About Lice

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Lice Facts

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What are head lice?

Head lice are tiny parasitic insects that live on the scalp. They do not live on pets or other animals. A louse (the singular form of lice) has six legs, each with a curved claw that can hold tightly onto hair. Head lice crawl easily between hairs, but they cannot fly or jump. Head lice only live on human blood and feed several times a day and they live close to the scalp to maintain their body temperature. Lice do not dig or burrow into the skin – they use their needle-like mouthparts to suck blood through the skin.

Over Dirty
Assist Spread



  • Up to 30% of all Primary school-aged kids in Australia get head lice at least once a year*
  • Head lice prefer clean hair over dirty hair
  • "Super Lice" have become resistant to common over the counter treatments
  • Selfies are assisting lice to spread


What are nits?

Nits are lice eggs. Nits look like tiny yellow, tan or brown dots before they hatch. Lice lay nits on hair shafts close to the scalp, where the temperature is perfect for keeping warm until they hatch. Nits look not unlike dandruff, only they can’t be removed by brushing or shaking them off.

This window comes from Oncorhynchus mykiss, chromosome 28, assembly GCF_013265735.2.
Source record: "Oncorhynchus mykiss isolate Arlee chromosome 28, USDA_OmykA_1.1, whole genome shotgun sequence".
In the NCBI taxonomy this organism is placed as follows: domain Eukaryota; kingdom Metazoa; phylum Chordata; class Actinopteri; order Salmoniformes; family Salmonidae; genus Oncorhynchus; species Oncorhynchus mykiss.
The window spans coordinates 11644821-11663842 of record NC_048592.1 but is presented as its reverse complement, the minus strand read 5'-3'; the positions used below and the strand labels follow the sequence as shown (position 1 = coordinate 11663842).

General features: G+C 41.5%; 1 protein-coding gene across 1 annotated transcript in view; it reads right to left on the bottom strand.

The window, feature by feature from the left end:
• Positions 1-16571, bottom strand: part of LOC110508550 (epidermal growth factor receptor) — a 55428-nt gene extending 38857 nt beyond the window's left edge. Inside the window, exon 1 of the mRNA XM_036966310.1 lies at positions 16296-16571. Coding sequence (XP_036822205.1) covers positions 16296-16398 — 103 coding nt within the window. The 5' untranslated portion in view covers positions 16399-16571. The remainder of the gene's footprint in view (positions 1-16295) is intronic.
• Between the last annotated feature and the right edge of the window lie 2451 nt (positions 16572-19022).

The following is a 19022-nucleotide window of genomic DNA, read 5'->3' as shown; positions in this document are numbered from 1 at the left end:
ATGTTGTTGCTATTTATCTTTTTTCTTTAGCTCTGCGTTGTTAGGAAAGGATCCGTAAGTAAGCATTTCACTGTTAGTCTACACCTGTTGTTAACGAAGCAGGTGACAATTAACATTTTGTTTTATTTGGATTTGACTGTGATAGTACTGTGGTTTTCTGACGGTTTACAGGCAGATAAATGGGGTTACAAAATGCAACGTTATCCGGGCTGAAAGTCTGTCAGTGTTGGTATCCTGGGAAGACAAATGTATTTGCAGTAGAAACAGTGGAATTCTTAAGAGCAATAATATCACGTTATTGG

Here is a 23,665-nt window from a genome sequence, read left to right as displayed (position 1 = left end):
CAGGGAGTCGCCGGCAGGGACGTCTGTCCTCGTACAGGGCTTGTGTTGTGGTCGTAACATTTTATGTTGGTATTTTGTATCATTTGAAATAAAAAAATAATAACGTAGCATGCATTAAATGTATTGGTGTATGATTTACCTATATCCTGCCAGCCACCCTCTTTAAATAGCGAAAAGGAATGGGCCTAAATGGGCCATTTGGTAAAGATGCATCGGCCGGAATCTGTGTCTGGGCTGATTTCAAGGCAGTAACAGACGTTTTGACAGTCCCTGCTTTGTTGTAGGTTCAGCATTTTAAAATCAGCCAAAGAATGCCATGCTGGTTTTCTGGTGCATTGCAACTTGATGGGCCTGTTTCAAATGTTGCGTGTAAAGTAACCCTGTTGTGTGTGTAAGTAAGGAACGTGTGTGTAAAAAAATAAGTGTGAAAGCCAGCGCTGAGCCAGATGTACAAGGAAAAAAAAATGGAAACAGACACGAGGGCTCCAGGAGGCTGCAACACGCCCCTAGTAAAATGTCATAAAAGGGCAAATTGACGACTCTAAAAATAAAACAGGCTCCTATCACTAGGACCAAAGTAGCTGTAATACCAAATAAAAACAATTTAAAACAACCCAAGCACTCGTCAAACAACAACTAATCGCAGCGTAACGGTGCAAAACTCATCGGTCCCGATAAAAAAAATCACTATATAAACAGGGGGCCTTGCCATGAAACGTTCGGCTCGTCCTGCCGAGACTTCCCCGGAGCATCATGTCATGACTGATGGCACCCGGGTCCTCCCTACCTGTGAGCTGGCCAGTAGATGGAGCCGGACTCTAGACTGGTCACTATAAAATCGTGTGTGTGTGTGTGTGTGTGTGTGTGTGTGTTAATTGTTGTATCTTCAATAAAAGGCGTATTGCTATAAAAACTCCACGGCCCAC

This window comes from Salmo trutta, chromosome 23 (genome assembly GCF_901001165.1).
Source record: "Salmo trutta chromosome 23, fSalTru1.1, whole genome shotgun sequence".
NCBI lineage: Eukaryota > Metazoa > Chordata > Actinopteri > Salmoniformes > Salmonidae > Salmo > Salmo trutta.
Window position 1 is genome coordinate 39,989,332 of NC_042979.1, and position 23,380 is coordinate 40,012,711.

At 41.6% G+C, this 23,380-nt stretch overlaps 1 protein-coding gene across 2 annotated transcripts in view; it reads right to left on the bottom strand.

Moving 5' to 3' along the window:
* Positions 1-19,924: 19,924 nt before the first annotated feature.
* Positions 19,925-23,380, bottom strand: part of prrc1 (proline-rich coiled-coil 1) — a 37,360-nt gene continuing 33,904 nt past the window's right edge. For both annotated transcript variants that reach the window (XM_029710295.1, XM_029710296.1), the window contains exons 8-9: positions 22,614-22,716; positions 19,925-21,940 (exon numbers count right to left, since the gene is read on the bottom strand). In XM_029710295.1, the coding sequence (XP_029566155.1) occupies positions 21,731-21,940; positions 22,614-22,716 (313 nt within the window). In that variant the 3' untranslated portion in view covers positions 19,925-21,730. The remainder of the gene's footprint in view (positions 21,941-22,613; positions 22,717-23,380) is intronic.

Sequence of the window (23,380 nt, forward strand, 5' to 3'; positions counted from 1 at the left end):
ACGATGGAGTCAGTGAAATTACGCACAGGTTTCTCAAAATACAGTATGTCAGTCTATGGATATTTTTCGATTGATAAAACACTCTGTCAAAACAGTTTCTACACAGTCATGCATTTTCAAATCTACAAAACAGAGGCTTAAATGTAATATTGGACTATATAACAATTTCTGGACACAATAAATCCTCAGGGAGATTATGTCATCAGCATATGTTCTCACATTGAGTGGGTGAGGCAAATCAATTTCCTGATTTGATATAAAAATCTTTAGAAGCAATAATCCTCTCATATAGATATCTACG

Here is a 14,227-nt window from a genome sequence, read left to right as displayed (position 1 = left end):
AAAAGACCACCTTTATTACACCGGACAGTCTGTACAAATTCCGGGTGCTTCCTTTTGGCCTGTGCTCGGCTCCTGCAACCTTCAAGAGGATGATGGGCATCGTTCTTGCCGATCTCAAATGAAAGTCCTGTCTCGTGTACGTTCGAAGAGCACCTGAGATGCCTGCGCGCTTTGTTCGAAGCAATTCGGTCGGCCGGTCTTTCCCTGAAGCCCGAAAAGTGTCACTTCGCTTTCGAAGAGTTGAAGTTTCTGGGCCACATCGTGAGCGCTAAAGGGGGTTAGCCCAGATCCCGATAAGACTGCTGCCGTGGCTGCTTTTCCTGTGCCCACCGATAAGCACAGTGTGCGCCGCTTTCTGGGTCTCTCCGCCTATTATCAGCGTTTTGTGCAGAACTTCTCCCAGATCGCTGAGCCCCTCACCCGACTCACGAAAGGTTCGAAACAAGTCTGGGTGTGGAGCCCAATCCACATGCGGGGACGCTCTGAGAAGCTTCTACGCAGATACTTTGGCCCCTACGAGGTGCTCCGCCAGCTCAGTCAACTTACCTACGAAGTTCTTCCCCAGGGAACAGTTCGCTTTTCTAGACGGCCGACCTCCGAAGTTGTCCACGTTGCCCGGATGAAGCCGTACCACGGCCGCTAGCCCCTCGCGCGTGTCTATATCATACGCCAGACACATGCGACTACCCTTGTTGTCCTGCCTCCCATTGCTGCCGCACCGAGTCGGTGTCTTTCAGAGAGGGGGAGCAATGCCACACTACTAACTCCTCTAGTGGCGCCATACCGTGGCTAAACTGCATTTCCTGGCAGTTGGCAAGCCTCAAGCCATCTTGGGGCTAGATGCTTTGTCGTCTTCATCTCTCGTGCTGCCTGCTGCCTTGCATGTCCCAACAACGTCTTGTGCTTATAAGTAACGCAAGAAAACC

Although much smaller than lice, nits are often easier to spot on the head because they are “glued” to the hair and can’t crawl away. After hatching, the remaining shell looks white or clear and stays firmly attached to the hair shaft.

How do you get head lice?

A head louse has six claws that allow it to crawl around from hair strand to hair strand. It can move from one head to another this way, which is why head-to-head contact is the primary way head lice are spread between people, mainly children. This typically happens when they sit or play together
in close proximity. Lice eggs cannot move and are not transmissible.

Head lice are rarely transmitted via a shared comb, hat or helmet. Clothing, stuffed animals, theatre seats and other items are not threats to spreading head lice. Bathing every day will not prevent or wash away head lice and cleaning the home or bagging toys and clothing won’t help you prevent or get rid of head lice.